September 25, 2010

Last night on Channel 2, I experienced a great test of one’s built in prejudices. Almanac did a short feature to demonstrate that pre-disposition influences how your brain sees and hears input. Blocking all visuals and eliminating identification of who was speaking, they ran a series of quotes made by recent politicians in the Minnesota election races. The audience was asked to identify who made the statement. It was amazing. I found myself agreeing with statements that-had I known who was speaking- I would have found fault with, and likewise, disagreeing with one or two that were quotations from those politicians I favor.

Although the emphasis of the feature was to demonstrate how physical features and mannerisms influence audience objections or acceptance, it also clearly showed that our own political leanings also influence what we hear and how we hear it-and most importantly, what we block – so that we protect our own mindset, rather than open our minds to new and perhaps better, ideas.

I first was awakened to this phenomenon during the 2008 elections, when as a supporter of MinnPost, I attended several group viewings of the presidential debates. As the audience assembled, we were often seated at random in mixed groups – Republican, Democrat, and Undecided. We watched the debate; then held a table and group discussion led by MinnPost personnel about whom we thought “won” the debate, and why. It, too, was an amazing experience and gave me what I needed to make an informed decision. I altered my opinion on some things; I solidified my opinion on others, and all in all, because of that experience, I probably made the most informed and non-emotional decisions I have ever made in a national election.

Unfortunately, it was not permanently embedded in my brain as my primary way of gathering information, and I continually have to remind myself that I need to set aside innate prejudices, listen and absorb a better reality before I make a decision.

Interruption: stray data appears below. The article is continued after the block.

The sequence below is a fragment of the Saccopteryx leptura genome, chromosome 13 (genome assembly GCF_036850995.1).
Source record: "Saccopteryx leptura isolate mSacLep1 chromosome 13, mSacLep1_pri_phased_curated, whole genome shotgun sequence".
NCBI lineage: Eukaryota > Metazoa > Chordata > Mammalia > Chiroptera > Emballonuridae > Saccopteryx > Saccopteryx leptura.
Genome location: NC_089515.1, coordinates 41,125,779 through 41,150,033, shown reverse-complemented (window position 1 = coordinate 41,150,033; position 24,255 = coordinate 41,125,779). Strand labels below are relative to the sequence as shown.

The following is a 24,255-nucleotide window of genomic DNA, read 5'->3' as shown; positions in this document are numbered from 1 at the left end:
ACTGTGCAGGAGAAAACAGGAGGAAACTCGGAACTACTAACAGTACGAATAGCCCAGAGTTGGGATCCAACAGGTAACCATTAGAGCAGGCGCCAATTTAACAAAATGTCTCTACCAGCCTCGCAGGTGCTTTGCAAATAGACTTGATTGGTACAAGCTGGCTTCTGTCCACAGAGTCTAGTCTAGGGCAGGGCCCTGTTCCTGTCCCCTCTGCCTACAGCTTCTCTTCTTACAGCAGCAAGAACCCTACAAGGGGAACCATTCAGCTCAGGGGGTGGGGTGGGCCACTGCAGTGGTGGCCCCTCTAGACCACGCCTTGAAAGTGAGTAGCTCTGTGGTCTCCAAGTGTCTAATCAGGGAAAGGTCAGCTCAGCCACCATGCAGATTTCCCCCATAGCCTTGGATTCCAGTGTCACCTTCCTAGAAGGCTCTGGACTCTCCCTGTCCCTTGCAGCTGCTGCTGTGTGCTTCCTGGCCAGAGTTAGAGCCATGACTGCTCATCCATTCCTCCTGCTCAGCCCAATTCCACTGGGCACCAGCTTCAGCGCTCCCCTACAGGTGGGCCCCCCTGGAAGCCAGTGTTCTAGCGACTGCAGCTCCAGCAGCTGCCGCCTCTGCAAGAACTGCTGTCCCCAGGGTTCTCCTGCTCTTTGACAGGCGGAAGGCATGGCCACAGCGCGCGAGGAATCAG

This is not an easy task, I understand that. But it is why the Tea Party Movement to remove all incumbents and start over will not yield results – even if they are successful in winning the seats. One needs not get rid of the old; one needs to learn to listen, collaborate, compromise, and use the power of all ideas to come up with the best direction for our nation. Once upon a time, I think we as a country knew that. Today, in spite of a movement in my professional life towards interaction, collaboration and engagement, the political world has moved to that world of isolation where only one’s OWN ideas have merit. What an interesting counter-movement – and topic for yet another blog.

This morning, I just want to share that MinnPost once again has proven their worth. They picked up that Almanac exercise from the show last night which is now posted on YouTube and included it as a feature in the Saturday edition. Check out David Gillette’s article at http://www.MinnPost.com, watch the No Bias Election Guide and see if it helps you to focus on the issues and not on the personalities or political ideology.

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